Tuesday

24th Jan 2017

Eurozone hawks deal blow to bank bailout plans

  • Investors are once more doubting eurozone politicians' conviction (Photo: Popicinio-01)

EU officials went into damage control mode on Wednesday (26 September) after the finance ministers of Germany, Finland and the Netherlands said the old debt of troubled banks should not be put on the eurozone bailout fund's books.

Earlier in the day, the value of Spanish bonds fell, as investors wondered yet again whether the country's bad banks will be saved by the richer eurozone countries using the so-called European Stability Mechanism (ESM), a €500 billion fund due to be inaugurated on 8 October.

Dear EUobserver reader

Subscribe now for unrestricted access to EUobserver.

Sign up for 30 days' free trial, no obligation. Full subscription only 15 € / month or 150 € / year.

  1. Unlimited access on desktop and mobile
  2. All premium articles, analysis, commentary and investigations
  3. EUobserver archives

EUobserver is the only independent news media covering EU affairs in Brussels and all 28 member states.

♡ We value your support.

If you already have an account click here to login.

Back in June, during an all-night session among EU leaders, Spain and Italy were told the ESM would be able to recapitalise banks directly once a single supervisor for eurozone banks is in place.

It was also agreed that Spain's €100 billion bailout for its banking sector would be put on the ESM books once the supervisor is in place, so Madrid can get its balance sheet back on track.

But on Tuesday (26 September), Finland, Germany and the Netherlands - the acknowledged hawks of the eurozone - issued a joint statement suggesting old debt of troubled banks should not be taken up by the joint fund.

"The ESM can take direct responsibility of problems that occur under the new supervision, but legacy assets should be under the responsibility of national authorities," the statement reads.

A commission spokesman on Wednesday downplayed the statement as a "negotiating position" since the technicalities of the new supervisory body and the ESM are still to be ironed out.

"It's just a normal process that, after the political guidance that was given by the heads of state and government, there is technical work on the different elements, different details, and the different guidelines that have to be fleshed out to allow the proper implementation of this financial instrument at the beginning of next year," said Olivier Bailly.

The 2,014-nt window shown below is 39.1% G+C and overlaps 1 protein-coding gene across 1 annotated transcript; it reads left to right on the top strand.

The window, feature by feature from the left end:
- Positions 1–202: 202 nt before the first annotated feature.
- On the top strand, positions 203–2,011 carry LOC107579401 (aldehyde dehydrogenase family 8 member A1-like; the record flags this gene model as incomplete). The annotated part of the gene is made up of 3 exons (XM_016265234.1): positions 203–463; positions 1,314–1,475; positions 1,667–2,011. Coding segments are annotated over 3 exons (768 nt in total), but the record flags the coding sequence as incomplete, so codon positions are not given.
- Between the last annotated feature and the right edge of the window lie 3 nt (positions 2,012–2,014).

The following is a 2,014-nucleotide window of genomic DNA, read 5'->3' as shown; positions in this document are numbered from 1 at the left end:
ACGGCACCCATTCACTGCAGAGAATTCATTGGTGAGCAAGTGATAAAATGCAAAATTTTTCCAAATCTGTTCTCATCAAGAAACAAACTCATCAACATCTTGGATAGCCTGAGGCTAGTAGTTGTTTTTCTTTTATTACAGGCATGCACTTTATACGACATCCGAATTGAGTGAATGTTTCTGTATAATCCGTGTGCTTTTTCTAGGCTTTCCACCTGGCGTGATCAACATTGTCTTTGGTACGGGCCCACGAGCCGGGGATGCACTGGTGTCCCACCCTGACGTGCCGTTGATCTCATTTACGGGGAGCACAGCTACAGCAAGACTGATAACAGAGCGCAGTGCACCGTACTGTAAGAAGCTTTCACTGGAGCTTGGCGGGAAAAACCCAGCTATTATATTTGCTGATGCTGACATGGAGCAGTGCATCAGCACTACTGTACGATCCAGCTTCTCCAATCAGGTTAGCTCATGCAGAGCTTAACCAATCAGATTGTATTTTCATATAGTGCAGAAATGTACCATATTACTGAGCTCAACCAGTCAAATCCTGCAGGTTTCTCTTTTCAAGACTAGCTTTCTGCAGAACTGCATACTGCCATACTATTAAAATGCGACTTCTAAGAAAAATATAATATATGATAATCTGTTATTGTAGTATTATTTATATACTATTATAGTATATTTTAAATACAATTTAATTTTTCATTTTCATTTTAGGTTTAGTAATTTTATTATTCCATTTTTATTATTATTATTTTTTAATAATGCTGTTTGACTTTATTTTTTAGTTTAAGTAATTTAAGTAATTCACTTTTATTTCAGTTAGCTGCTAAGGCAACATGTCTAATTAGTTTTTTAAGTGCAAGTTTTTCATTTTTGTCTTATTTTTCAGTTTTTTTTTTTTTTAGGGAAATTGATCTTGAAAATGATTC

He added the commission wants to see the new banking supervision rules agreed by the end of the year, as EU leaders had jointly stated in June.

But the three top-rated countries want to take things slowly.

"We agreed that it is important to achieve rapid progress on this issue, but it cannot happen at a cost of the quality of the new supervision," the joint statement reads.

They also indicated that direct recapitalisation of banks should happen not on day one of the new supervisor (based within the European Central Bank in Frankfurt), but only after this new body "is established and its effectiveness has been determined."

The "quality" of banks to be propped is also a sticking point.

The EU commission had suggested that the most troubled ones should be first to get direct help from the ESM. But the three ministers disagree: "The recapitalisation should always occur using estimated real economic values."

As one EU diplomat told this website: "We don't want to pump money into some bad banks, these have to be viable ones."

All decisions regarding the establishment of the new banking supervisor and of recapitalising banks directly through the ESM have to be taken by unanimity in the Council of finance ministers.

EU should raise own taxes, says report

A group chaired by former Italian PM and EU commissioner Mario Monti says Brexit should be used to create EU-level levies to depend less on member states contributions, and to abolish member states rebates in the EU budget.

Stakeholders' Highlights

  1. Dialogue PlatformThe Influence of Turkish Politics in Europe After the Coup Attempt
  2. World VisionEU Urged to do Better Ahead of Helsinki Conference on Syria
  3. Caritas EuropaEU States to Join Pope Francis’s Appeal to Care for Migrant Children
  4. UNICEFNumber of Unaccompanied Children Arriving by sea to Italy Doubles in 2016
  5. Nordic Council of Ministers"Nordic Matters" Help Forge Closer Bonds Between the UK and the Nordic Region
  6. Computers, Privacy & Data ProtectionThe age of Intelligent Machines: join the Conference on 25-27 January 2017
  7. Martens CentreNo Better way to Lift Your Monday Blues Than to Gloss Over our Political Cartoons
  8. Dialogue PlatformThe Gulen Movement: An Islamic Response to Terror as a Global Challenge
  9. European Free AllianceMinority Rights and Autonomy are a European Normality
  10. Swedish EnterprisesHow to Create EU Competitiveness Post-Brexit? Seminar on January 24th
  11. European Jewish CongressSchulz to be Awarded the European Medal for Tolerance for his Stand Against Populism
  12. Nordic Council of Ministers"Adventures in Moominland" Kick Off Nordic Matters Festival in London

Latest News

  1. EU says milk protest 'difficult to understand'
  2. Future of euro on EU agenda This WEEK
  3. Pope warns populism could lead to 'saviours' like Hitler
  4. How the EU can protect the world’s forest by tackling corruption
  5. Leftist newcomer takes lead in French Socialist primary
  6. Far-right groups pledge allegiance ahead of elections
  7. Trump pledges US-first foreign policy
  8. GMO opt-out plan remains in waiting room